October 1976, Midwest Horseman
By Roger Graves
On almost any summer weekend, you will find
Chuck Grant and his "Horse Capades" entertaining folks
at a county fair, horse, show or other gathering of horse lover,
horse watchers, or just people who love good entertainment.
Grant has been a horse trainer and riding
instructor most of his adult life. Two years ago he coupled his
knowledge and expertise and formed a troupe of seven expert
horsemen who have packed in crowds ever since.
But the beginning wasn't so easy. It took hours
and hours of training and practice to get the routine presentable
to the public. Even now the members travel a total of 800 miles
each week, just to train at Grant's Shine-A-Bit Farm in Brighton,
The troupe consists of five female riders and
three males, including Grant. They all own and train their own
horses under the direction of Grant, who also has trained the
riders themselves. Besides being showmen, the riders could be and
some are top competitors in dressage events throughout the
The show director, Clarence Hastings, has been
around horse shows and circus acts for 45 years. His enthusiasm
has helped motivate the show to what it is now; a group of
enthusiastic show people who love to entertain with their prized
Another important member of the troupe that
people don't see much of, is the announcer, Dan Droucher of Mt.
Clemens, Michigan. Dan explains to the crowd the horses'
movements, as they go through the complex patterns of Classical
Dressage. These movements are sometimes done to music, which adds
rhythm and beauty to the art.
The members themselves come from all walks of
life, from engineers to house wives, to professional horse
trainers: Jake Donahue from Gregory, Michigan rides
"Scotch-A-Girl," a Quarter Horse mare; Judy Thocker
rides "Mercedi," an Arab stallion; Shirley Moody, a
horsegal from Grand Ledge, Michigan rides a Saddlebred Mare,
"Oxie Ann." Shirley's daughter, Pam Moody, rides an
Arabian Gelding, "Salla. " Joane Clark, an East Lansing
horseman rides her Quarter Horse Gelding. Dutch Miller, an
automotive engineer from Detroit, rides his Arabian stallion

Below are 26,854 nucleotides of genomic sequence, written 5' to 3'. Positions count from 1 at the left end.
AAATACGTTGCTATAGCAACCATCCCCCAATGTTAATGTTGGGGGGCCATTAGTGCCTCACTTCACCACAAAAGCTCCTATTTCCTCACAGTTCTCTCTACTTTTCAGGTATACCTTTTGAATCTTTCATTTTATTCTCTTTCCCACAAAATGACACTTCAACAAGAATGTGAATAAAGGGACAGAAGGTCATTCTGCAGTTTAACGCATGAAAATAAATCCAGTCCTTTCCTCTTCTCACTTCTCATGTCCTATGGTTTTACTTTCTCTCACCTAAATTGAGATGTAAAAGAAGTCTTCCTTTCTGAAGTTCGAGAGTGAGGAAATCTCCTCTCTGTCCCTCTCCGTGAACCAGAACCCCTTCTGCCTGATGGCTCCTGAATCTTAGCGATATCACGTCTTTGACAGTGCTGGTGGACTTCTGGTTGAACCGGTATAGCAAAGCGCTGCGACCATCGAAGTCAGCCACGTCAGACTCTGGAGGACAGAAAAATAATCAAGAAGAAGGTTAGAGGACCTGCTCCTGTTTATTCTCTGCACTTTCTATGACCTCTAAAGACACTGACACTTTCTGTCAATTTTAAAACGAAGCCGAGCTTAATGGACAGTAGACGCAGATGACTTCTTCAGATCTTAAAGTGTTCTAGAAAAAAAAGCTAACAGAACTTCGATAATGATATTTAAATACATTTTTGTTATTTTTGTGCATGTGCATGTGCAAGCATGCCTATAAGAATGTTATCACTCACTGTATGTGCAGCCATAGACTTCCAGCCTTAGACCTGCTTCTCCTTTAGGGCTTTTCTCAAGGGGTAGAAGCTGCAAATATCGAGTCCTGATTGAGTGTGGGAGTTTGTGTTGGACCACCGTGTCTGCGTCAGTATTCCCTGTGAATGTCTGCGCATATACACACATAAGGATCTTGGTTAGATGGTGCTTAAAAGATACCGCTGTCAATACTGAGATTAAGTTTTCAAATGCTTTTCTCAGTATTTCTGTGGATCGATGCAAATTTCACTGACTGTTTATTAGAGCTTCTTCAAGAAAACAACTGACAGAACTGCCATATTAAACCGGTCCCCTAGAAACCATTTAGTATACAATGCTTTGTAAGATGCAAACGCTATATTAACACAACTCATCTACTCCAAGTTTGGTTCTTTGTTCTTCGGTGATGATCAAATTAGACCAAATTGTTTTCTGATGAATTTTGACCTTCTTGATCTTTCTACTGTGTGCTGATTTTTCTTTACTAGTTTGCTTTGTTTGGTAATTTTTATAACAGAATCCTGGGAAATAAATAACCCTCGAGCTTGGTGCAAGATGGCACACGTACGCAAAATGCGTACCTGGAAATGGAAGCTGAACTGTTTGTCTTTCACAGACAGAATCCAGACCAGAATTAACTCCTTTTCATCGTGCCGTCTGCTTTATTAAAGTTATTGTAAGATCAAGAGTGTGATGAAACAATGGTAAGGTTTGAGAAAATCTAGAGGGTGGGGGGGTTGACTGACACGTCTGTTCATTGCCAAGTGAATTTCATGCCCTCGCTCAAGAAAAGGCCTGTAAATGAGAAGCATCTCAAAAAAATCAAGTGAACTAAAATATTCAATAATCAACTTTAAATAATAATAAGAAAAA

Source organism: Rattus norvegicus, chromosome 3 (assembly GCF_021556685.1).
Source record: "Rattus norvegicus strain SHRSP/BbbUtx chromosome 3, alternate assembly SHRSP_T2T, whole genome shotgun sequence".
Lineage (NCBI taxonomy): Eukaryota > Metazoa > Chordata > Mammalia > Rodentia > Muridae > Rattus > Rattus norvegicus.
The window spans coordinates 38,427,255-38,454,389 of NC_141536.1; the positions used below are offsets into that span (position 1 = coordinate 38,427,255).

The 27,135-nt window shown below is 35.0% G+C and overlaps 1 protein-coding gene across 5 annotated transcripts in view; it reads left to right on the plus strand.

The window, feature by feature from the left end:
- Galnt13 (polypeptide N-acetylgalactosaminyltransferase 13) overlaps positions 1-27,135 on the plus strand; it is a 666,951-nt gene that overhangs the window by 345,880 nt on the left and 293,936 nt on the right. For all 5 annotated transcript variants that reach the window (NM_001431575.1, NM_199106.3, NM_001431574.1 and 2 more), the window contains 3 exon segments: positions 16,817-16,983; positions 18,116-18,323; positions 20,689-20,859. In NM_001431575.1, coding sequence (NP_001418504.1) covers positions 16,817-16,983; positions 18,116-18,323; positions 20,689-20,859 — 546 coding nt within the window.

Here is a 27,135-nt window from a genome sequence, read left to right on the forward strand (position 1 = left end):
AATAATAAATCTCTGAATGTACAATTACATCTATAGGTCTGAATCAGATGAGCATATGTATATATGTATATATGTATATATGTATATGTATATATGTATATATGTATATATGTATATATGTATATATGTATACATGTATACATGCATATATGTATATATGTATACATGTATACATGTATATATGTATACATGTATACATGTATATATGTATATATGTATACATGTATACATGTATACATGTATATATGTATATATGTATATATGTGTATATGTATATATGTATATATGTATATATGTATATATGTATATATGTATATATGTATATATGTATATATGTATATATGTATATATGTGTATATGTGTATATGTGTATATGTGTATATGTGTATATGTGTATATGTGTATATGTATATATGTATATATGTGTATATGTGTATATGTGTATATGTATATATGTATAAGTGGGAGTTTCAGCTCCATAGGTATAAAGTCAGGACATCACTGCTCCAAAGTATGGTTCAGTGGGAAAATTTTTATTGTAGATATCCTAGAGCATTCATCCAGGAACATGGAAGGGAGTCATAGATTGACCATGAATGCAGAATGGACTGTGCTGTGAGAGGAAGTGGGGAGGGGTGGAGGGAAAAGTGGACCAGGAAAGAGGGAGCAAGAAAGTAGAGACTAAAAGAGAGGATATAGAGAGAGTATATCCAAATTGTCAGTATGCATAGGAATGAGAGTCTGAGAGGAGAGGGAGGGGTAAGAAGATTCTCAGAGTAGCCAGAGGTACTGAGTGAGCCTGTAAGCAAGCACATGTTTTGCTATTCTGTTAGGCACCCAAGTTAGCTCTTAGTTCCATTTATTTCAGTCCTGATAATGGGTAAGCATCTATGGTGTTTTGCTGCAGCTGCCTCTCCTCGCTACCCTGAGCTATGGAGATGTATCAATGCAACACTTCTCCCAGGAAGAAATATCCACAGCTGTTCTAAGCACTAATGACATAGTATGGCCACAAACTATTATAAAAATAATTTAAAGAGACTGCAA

"Tigger." Dutch is the clown of the show, with a skit
of falling off his horse, a broken cinch, and other comic stunts
that keep the crowds laughing. Ellen Hull from Hillsdale,
Michigan puts her Hackney "Honey" through it's paces,
along with Chuck Grant, who rides his Thoroughbred gelding
The troupe themselves dress for their parts,
wearing formal attire. The ladies wear long, flowing green gowns
with white blouses that match the ribbons in the horses' manes.
The men wear green military style uniforms, that have been
tailor-made to Grant's specifications. Dressage has been a part
of the mounted Military throughout the history of Europe and even
The classical movements of dressage are a
delight to watch, but Grant has spiced up the act with finely
executed tricks called "high school" movements. These
tricks are crowd-pleasing examples of what Grant's horses are
taught to do. It's a thrill to see a 1200 pound horse bow to the
audience, rear straight up in the air, kneel on one leg, and even
lie down and roll over. In addition to these stunts, the horses
are taught the "Spanish Walk" which is a high stepping
gait that looks more like a show-off strut. And if you have ever
taught your canine pal to sit, try it sometime with a horse. The
"Horse Capades" do it with ease, as the big animals
plop down on their rear ends to the delight of the audience.
"These are all basic high school
movements, " Grant says, "that almost any hors can
learn to do, with time and patience."
The "Horse Capades" have a limited
booking of only 20 shows per year. This allows the members to
participate in regular horse competition, along with putting on
their routines. When Chuck Grant isn't on the road with the Horse
Capades, he is busy at his Shine-A-Bit Farm, training horses for
all levels of dressage. Chuck's farm is a marketplace for
dressage-trained horses, which he sell for $10,000 up to $70,000
for a Grand Prix level dressage mount. Chuck has trained seven
horses to this level that have competed in the Olympics, this is
six more than any other trainer in the United States.
Chuck feels an ideal dressage or high school
caliber horse should be between 15 and 15.3 hands, reasonably
sound, and under nine years old. (An older horse could be
trained, but you would get less out of your investment due to old
age.) Chuck prefers Thoroughbred-type horses and the flashier the
better. A flashy mount stands out in a crowd. Grant says he can
take a green horse and have him ready for the dressage circuit or
ready to perform in high school exhibitions with just two years
of training. Quite a feat when it would take any other trainer
four years to reach this same level.
Chuck's career as a horse trainer has spanned
four decades, with his biggest achievement being, of course, his
Grand Prix horses. But running a close second is the fabulous
Horse Capades which he and his troupe can be proud to be part of.
Copyright ©1996 by Shine-A-Bit Farm; Brighton, Michigan - ALL RIGHTS RESERVED. Reproduction of text and/or photos for commercial purposes is strictly prohibited